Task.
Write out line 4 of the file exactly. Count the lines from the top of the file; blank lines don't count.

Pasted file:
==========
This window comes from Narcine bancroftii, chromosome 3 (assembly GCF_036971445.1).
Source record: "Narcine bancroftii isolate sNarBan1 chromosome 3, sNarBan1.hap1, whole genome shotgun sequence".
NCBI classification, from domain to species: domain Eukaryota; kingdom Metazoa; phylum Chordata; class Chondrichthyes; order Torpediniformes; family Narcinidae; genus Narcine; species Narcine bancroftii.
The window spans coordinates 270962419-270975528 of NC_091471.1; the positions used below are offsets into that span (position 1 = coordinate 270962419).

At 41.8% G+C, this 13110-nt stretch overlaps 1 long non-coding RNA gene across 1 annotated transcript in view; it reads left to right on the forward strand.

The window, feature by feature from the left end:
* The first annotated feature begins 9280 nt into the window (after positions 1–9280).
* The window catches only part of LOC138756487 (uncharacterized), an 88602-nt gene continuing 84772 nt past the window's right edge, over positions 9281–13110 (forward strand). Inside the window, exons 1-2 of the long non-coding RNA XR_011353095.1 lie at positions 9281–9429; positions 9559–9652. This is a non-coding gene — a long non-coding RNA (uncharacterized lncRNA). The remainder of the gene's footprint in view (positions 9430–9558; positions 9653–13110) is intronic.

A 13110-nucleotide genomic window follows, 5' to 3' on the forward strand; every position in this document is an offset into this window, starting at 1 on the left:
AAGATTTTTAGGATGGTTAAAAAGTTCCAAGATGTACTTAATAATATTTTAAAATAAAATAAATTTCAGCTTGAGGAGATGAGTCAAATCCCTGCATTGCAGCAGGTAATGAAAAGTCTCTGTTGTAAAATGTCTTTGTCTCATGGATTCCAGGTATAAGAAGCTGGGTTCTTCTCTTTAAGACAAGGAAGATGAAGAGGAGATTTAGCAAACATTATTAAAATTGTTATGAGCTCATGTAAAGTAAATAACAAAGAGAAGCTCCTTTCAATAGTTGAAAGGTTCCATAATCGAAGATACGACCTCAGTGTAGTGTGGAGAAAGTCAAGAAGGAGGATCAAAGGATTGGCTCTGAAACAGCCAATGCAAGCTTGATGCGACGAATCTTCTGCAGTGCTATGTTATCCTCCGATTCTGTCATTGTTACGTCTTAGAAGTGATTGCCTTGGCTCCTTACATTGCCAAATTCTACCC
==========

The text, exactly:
The window spans coordinates 270962419-270975528 of NC_091471.1; the positions used below are offsets into that span (position 1 = coordinate 270962419).